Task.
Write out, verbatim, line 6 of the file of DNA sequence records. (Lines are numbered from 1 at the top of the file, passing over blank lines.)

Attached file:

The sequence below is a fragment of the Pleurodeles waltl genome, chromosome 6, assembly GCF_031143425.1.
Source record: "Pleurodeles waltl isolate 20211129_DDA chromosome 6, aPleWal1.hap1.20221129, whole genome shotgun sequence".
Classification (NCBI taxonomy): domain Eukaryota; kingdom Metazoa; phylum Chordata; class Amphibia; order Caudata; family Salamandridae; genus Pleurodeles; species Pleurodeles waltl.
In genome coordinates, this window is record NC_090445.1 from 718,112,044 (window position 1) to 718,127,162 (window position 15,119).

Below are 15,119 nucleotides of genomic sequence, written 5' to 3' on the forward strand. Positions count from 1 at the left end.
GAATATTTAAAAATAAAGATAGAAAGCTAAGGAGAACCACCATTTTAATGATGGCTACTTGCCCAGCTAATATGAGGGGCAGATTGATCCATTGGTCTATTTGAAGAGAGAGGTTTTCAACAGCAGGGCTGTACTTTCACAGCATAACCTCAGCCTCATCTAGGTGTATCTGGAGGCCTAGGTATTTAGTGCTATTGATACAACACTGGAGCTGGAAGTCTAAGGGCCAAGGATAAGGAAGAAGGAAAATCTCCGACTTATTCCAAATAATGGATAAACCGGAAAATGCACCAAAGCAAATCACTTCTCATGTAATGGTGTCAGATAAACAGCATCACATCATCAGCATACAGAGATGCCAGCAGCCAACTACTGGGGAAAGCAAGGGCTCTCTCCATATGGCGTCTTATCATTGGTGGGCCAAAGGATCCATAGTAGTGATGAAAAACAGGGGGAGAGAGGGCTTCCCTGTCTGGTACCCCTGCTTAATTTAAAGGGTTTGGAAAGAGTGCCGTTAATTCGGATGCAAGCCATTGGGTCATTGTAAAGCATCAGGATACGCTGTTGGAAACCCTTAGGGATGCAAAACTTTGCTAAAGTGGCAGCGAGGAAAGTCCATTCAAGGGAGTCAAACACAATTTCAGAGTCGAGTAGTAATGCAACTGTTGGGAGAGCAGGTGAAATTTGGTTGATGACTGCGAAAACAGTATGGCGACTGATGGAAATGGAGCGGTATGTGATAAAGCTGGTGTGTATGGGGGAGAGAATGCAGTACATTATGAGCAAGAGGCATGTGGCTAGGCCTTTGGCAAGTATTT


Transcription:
GAATATTTAAAAATAAAGATAGAAAGCTAAGGAGAACCACCATTTTAATGATGGCTACTTGCCCAGCTAATATGAGGGGCAGATTGATCCATTGGTCTATTTGAAGAGAGAGGTTTTCAACAGCAGGGCTGTACTTTCACAGCATAACCTCAGCCTCATCTAGGTGTATCTGGAGGCCTAGGTATTTAGTGCTATTGATACAACACTGGAGCTGGAAGTCTAAGGGCCAAGGATAAGGAAGAAGGAAAATCTCCGACTTATTCCAAATAATGGATAAACCGGAAAATGCACCAAAGCAAATCACTTCTCATGTAATGGTGTCAGATAAACAGCATCACATCATCAGCATACAGAGATGCCAGCAGCCAACTACTGGGGAAAGCAAGGGCTCTCTCCATATGGCGTCTTATCATTGGTGGGCCAAAGGATCCATAGTAGTGATGAAAAACAGGGGGAGAGAGGGCTTCCCTGTCTGGTACCCCTGCTTAATTTAAAGGGTTTGGAAAGAGTGCCGTTAATTCGGATGCAAGCCATTGGGTCATTGTAAAGCATCAGGATACGCTGTTGGAAACCCTTAGGGATGCAAAACTTTGCTAAAGTGGCAGCGAGGAAAGTCCATTCAAGGGAGTCAAACACAATTTCAGAGTCGAGTAGTAATGCAACTGTTGGGAGAGCAGGTGAAATTTGGTTGATGACTGCGAAAACAGTATGGCGACTGATGGAAATGGAGCGGTATGTGATAAAGCTGGTGTGTATGGGGGAGAGAATGCAGTACATTATGAGCAAGAGGCATGTGGCTAGGCCTTTGGCAAGTATTT